Balance Machines And Rotors Engineering Essay

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Most machines have vibration problems due to the natural unbalance. The unbalance may be due to faulty design or poor manufacture and assembly. The following is a list of sources of unbalance in rotating machinery.

Dissymmetry (core shifts in castings, rough surfaces on forgings, unsymmetrical configurations)

Non homogeneous material (blowholes in cast rotors, inclusions in rolled or forged materials, slag inclusions or variations in crystalline structure caused by variations in the density of the material)

Distortion at service speed (blower blades in built-up designs)

Eccentricity (journals not concentric or circular, matching holes in built-up rotors not circular)

Misalignment of bearings

Shifting of parts due to plastic deformation of rotor parts (windings in electric armatures)

Hydraulic or aerodynamic unbalance (cavitation or turbulence)

Thermal gradients (steam-turbine rotors, hollow rotors such as paper mill rolls)

When a rotor is balanced statically (single plane), the shaft axis and principal inertia axis do not Coincide. Single-plane balancing ensures that the axes have only one common point, usually the center-of-gravity. Static unbalance is often found in rotors which have a low length to diameter ratio such as in ventilators and car tyres.

In the case of Dynamic Unbalance, the central principal axis is neither parallel to nor intersects the shaft axis. Dynamic unbalance is usually found in rotors with high length to diameter ratio such as in turbines and multi-rotor assemblies.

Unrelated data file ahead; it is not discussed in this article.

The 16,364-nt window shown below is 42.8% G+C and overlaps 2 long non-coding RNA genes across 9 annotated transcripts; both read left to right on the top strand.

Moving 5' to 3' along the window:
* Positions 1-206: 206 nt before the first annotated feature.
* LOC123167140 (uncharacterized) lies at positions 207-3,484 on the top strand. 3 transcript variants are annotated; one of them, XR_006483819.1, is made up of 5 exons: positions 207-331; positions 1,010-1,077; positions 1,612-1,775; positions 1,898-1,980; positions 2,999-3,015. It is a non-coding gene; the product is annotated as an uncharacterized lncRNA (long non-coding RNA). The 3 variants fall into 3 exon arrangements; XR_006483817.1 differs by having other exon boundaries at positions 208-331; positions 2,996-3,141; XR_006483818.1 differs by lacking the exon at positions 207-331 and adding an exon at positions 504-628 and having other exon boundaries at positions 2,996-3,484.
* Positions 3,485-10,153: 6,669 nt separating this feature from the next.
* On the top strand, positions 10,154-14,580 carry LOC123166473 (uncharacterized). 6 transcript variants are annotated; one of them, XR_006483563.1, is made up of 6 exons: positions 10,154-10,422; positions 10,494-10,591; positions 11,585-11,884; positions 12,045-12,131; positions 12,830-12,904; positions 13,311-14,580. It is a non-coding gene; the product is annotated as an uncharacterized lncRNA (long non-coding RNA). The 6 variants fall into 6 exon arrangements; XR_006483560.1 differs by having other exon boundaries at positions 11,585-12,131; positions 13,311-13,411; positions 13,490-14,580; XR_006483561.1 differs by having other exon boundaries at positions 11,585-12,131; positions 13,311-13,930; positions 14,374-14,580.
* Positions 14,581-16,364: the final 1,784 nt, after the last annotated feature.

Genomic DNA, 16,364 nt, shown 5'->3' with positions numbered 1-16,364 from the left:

There exist two types of dynamic imbalance: the two plane imbalance in rigid rotors, where the angular velocity is smaller than the critical angular velocity; and Flexible rotor imbalance, where the angular velocity is larger than the critical angular velocity, where the shaft deflects variably as speed increases. This means that at certain driving frequencies due to the driving angular velocities there exists resonance with certain particular parts in the product being tested - due to a match with this part's natural frequency. This can be plotted onto a graph and a spike is clearly indicative of these critical frequencies. These critical speeds are important since rigid rotors are usually below 70% of this value whilst flexible rotors are above 70% of this value.

Before proceeding to the balancing of a product it is best to first determine whether this has a single or two plane unbalance. A particular guide states that: single plane is to be used if the length to diameter ratio is less than 0.5 at less than 1000 RPM, or if the length to diameter ratio is larger than 0.5 at less than 150 RPM;

two plane balancing is to be used if the length to diameter ratio is less than 0.5 at above than 1000 RPM, or if the length to diameter ratio is larger than 0.5 at more than 150 RPM. Having said that, it should be kept in mind that this is just a guide and is not a reliable and true source in all cases.

In order to have perfect balance the principal axis must be rotating about the center-of-gravity in the longitudinal plane characterized by the shaft axis and the principal axis. In other words, balancing is the process of alignment of the principal axis of inertia with the axis of rotation by the removal, addition or adjustment of mass to the rotor. High speed rotors are balanced by removing mass, whilst large rotors usually have readily manufactured holes to which balancing masses can be attached.